Joseph was awarded an LLB in Law with German Law by University College London and Cologne University, Germany, and a PhD by the European University Institute, Italy, for his thesis, Manifesto for the European Court: Democracy, decentred governance and the process-perfecting judicial shadow. He was also called to the Bar and published as a Barrister (non-practicing) and was a Visiting Scholar at the University of California, Berkeley.
He researches in the area of expertise and constitutionalism, particularly lawmaking outside traditional constitutional structures (including the EU, independent regulatory agencies, private bodies and transnational public, private and hybrid networks). He draws on constitutional, political and European integration theory, but grounds that theory by applying it to specific fields, including the regulation of telecoms, energy, food and drugs.
Within the broad theme of expertise and complex policymaking, he has written on combining lay and scientific opinion when making public policy to deal with scientifically uncertain health risks; the accountability structures when using pharmacoeconomics to ration public health services; and where Corporate Social Responsibility ends and public policy starts. He has a particular interest in administrative law theory and the constitutional role of the judiciary.
He has conducted research for the European Commission and led an AHRC-funded research project in collaboration with the University of Bristol, Making Europe in their Image: Communities of expertise and the shaping of transnational governance that investigated a significant trend in European integration towards networking national policymakers who then discipline one another's work softly, via peer-review, rather than through centralised institutions and hard law.
Joseph is the Undergraduate Admissions Tutor and coordinates undergraduate induction and mooting, both internally and externally.
Joseph is the Module Leader for the undergraduate modules, Legal Method and EU Internal Market Law, and for the Masters module Contemporary Issues of EU Law and Governance. In these modules he covers legal methods and theory, foundations of law, legal and judicial reasoning, legal ethics, EU and transnational law and governance, as well as political, constitutional and integration theory.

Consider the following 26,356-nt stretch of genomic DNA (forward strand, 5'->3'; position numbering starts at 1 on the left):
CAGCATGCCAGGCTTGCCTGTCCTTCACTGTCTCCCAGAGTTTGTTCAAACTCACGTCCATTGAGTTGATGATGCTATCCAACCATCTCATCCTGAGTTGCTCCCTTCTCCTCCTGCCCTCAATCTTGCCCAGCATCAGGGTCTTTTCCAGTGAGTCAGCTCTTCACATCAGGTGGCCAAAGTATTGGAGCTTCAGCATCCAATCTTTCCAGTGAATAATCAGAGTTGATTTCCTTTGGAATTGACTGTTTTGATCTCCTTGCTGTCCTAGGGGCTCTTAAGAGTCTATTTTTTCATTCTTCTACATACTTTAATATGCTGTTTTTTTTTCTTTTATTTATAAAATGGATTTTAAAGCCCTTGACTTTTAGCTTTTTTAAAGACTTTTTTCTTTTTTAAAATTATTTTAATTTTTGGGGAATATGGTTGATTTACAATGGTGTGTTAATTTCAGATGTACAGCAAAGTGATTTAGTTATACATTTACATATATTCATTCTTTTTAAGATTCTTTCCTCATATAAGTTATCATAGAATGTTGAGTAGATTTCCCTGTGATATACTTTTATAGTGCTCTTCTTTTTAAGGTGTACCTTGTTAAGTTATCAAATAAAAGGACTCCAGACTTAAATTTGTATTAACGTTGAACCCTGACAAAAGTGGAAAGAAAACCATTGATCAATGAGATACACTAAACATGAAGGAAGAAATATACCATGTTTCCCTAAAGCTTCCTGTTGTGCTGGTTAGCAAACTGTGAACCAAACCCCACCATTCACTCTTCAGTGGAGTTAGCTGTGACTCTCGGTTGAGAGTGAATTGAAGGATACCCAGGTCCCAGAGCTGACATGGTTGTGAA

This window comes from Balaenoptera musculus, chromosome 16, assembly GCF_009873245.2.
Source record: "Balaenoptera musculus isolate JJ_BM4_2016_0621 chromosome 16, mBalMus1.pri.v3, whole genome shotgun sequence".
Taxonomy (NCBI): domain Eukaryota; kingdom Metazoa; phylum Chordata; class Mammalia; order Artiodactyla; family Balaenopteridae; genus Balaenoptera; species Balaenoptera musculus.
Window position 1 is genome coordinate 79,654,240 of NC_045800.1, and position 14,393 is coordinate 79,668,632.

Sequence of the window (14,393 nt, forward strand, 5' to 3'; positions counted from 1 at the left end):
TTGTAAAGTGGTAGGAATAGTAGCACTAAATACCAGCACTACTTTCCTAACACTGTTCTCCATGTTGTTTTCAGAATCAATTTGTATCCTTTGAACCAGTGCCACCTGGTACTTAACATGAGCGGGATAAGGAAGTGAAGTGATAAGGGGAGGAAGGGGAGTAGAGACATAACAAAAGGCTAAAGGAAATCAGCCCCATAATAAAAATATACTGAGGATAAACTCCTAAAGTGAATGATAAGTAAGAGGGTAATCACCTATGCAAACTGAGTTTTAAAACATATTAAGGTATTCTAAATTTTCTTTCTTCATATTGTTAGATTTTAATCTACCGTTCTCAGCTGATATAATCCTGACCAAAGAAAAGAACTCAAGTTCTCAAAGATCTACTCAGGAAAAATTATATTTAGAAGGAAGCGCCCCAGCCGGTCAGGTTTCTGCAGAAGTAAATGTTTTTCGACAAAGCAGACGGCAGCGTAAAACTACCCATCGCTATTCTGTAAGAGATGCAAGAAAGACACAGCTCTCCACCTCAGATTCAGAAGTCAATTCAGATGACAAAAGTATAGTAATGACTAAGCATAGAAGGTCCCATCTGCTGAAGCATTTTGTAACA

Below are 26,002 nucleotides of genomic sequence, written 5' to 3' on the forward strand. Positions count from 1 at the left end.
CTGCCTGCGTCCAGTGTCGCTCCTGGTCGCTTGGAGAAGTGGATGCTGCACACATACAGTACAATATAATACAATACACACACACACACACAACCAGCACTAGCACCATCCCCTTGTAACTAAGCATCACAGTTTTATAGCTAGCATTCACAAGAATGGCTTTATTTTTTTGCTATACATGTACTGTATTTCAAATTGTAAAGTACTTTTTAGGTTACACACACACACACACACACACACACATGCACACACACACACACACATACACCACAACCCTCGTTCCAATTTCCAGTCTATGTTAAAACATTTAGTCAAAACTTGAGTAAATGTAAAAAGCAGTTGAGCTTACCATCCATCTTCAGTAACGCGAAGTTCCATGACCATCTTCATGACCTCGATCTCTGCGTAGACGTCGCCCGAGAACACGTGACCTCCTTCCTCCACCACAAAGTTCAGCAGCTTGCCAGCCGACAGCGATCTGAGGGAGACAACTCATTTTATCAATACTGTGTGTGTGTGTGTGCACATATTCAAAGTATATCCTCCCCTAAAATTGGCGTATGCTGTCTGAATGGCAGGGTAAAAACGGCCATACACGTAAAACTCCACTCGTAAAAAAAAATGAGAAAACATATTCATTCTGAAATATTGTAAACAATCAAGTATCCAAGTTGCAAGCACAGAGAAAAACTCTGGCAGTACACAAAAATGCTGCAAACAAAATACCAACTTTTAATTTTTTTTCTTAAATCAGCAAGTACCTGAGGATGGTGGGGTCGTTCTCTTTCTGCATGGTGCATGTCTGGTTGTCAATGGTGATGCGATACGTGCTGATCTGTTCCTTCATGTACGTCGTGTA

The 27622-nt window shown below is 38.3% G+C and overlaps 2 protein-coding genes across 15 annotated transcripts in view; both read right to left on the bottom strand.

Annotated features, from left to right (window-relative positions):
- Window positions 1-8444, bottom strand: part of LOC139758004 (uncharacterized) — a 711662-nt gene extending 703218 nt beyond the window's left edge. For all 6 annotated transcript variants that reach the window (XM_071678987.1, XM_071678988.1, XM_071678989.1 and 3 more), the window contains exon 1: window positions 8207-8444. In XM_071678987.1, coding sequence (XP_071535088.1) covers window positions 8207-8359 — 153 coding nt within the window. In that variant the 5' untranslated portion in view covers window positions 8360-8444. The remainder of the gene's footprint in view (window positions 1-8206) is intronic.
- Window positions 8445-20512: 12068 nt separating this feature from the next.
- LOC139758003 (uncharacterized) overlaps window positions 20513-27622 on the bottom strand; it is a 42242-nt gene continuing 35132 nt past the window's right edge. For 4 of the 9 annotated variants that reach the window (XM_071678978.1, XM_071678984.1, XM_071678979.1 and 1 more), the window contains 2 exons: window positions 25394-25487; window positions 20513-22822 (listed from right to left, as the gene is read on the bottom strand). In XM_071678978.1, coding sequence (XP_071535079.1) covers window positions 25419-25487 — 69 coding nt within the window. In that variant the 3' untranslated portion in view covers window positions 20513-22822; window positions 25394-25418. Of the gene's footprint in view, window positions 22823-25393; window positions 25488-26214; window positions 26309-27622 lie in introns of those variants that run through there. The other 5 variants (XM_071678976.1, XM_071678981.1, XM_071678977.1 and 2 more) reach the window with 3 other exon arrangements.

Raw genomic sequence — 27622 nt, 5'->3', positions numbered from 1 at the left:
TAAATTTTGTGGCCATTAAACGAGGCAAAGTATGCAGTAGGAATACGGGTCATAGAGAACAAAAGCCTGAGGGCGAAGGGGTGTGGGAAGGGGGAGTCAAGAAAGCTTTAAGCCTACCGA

He supervises PhDs in the fields of legal and political theory as well as EU and international law and governance. He currently co-supervises the following PhDs:
Boeger, Nina and Corkin, Joseph (2017) Institutional path-dependencies in Europe’s networked modes of governance. JCMS: Journal of Common Market Studies, 55 (5). pp. 974-992. ISSN 0021-9886
Pierre, Philippe and Hanssens, Serge and Szenci, Krisztina and Kauffmann, Alain and Simpson, Seamus and Boeger, Nina and Corkin, Joseph (2012) Evaluation of BEREC and the BEREC Office. Working Paper. European Commission.
Boeger, Nina and Corkin, Joseph (2013) The resilience of sector-specific regulation in the liberalized sectors: structural necessities or institutional inertias? In: Aims and Values in Competition Law. Heide-Jørgensen, Caroline and Neergaard, Ulla and Poulsen, Sune Troels and Bergqvist, Christian , eds. Djoef. ISBN 9788757427998
Corkin, Joseph and Boeger, Nina (2013) Are expert networks driving the trend towards soft transnational coordination? In: Regulatory hybridisation in the transnational sphere. Jurcys, P. and Kjaer, P. and Yatsunami, R. , eds. Developments in International Law (65). Brill, pp. 149-169. ISBN 9789004233928
Boeger, Nina and Corkin, Joseph (2011) How regulatory networks shaped institutional reform under the EU telecoms framework. Cambridge Yearbook of European Legal Studies, 14 . pp. 49-73.
'Evaluation of BEREC and the BEREC Office' (with N. Boeger, S. Hanssens, A. Kauffmann, P. Pierre, S. Simpson and K. Szenci), Study commissioned by the European Commission (March 2012-October 2012) (€125,000 total contract)
'Making Europe in their Image: Communities of expertise and the shaping of transnational governance' (Principal Investigator, in collaboration with N. Boeger, University of Bristol), AHRC grant reference AH/I020306/1 (1 October 2011-30 June 2013) (£88,002)